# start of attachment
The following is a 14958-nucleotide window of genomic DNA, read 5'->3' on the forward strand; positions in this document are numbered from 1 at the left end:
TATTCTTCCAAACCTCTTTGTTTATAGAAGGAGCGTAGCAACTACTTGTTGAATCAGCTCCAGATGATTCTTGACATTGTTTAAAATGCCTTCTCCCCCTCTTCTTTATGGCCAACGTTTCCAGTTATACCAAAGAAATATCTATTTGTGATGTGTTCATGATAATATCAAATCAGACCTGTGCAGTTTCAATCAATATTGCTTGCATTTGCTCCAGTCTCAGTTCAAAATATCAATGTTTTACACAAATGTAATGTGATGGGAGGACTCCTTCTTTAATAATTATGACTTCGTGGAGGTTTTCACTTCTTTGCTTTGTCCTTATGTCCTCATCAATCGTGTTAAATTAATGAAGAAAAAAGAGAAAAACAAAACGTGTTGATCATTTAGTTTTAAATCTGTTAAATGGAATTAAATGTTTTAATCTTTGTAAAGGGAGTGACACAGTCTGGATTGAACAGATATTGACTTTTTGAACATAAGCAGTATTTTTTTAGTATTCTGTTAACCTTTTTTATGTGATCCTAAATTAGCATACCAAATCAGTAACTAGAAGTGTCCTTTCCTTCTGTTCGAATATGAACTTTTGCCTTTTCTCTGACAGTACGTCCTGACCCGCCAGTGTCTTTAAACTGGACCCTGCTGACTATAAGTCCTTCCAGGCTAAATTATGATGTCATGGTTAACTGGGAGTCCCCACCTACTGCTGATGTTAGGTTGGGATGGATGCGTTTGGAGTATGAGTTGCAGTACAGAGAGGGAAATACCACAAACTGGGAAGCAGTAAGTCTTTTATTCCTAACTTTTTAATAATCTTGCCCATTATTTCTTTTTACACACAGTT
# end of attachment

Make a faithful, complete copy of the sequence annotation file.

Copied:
The following is a 14958-nucleotide window of genomic DNA, read 5'->3' on the forward strand; positions in this document are numbered from 1 at the left end:
TATTCTTCCAAACCTCTTTGTTTATAGAAGGAGCGTAGCAACTACTTGTTGAATCAGCTCCAGATGATTCTTGACATTGTTTAAAATGCCTTCTCCCCCTCTTCTTTATGGCCAACGTTTCCAGTTATACCAAAGAAATATCTATTTGTGATGTGTTCATGATAATATCAAATCAGACCTGTGCAGTTTCAATCAATATTGCTTGCATTTGCTCCAGTCTCAGTTCAAAATATCAATGTTTTACACAAATGTAATGTGATGGGAGGACTCCTTCTTTAATAATTATGACTTCGTGGAGGTTTTCACTTCTTTGCTTTGTCCTTATGTCCTCATCAATCGTGTTAAATTAATGAAGAAAAAAGAGAAAAACAAAACGTGTTGATCATTTAGTTTTAAATCTGTTAAATGGAATTAAATGTTTTAATCTTTGTAAAGGGAGTGACACAGTCTGGATTGAACAGATATTGACTTTTTGAACATAAGCAGTATTTTTTTAGTATTCTGTTAACCTTTTTTATGTGATCCTAAATTAGCATACCAAATCAGTAACTAGAAGTGTCCTTTCCTTCTGTTCGAATATGAACTTTTGCCTTTTCTCTGACAGTACGTCCTGACCCGCCAGTGTCTTTAAACTGGACCCTGCTGACTATAAGTCCTTCCAGGCTAAATTATGATGTCATGGTTAACTGGGAGTCCCCACCTACTGCTGATGTTAGGTTGGGATGGATGCGTTTGGAGTATGAGTTGCAGTACAGAGAGGGAAATACCACAAACTGGGAAGCAGTAAGTCTTTTATTCCTAACTTTTTAATAATCTTGCCCATTATTTCTTTTTACACACAGTT